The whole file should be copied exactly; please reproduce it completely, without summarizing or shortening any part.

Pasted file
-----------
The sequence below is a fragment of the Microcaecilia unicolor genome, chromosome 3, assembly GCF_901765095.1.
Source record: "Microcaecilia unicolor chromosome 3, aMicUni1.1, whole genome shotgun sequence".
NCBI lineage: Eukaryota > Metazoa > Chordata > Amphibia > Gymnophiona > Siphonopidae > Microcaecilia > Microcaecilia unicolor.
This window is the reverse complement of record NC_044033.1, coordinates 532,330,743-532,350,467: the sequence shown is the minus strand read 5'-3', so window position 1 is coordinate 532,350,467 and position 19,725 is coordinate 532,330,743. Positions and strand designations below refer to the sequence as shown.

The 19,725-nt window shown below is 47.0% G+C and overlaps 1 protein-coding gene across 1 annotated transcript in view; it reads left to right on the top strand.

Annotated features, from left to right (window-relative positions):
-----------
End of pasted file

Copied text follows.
The sequence below is a fragment of the Microcaecilia unicolor genome, chromosome 3, assembly GCF_901765095.1.
Source record: "Microcaecilia unicolor chromosome 3, aMicUni1.1, whole genome shotgun sequence".
NCBI lineage: Eukaryota > Metazoa > Chordata > Amphibia > Gymnophiona > Siphonopidae > Microcaecilia > Microcaecilia unicolor.
This window is the reverse complement of record NC_044033.1, coordinates 532,330,743-532,350,467: the sequence shown is the minus strand read 5'-3', so window position 1 is coordinate 532,350,467 and position 19,725 is coordinate 532,330,743. Positions and strand designations below refer to the sequence as shown.

The 19,725-nt window shown below is 47.0% G+C and overlaps 1 protein-coding gene across 1 annotated transcript in view; it reads left to right on the top strand.

Annotated features, from left to right (window-relative positions):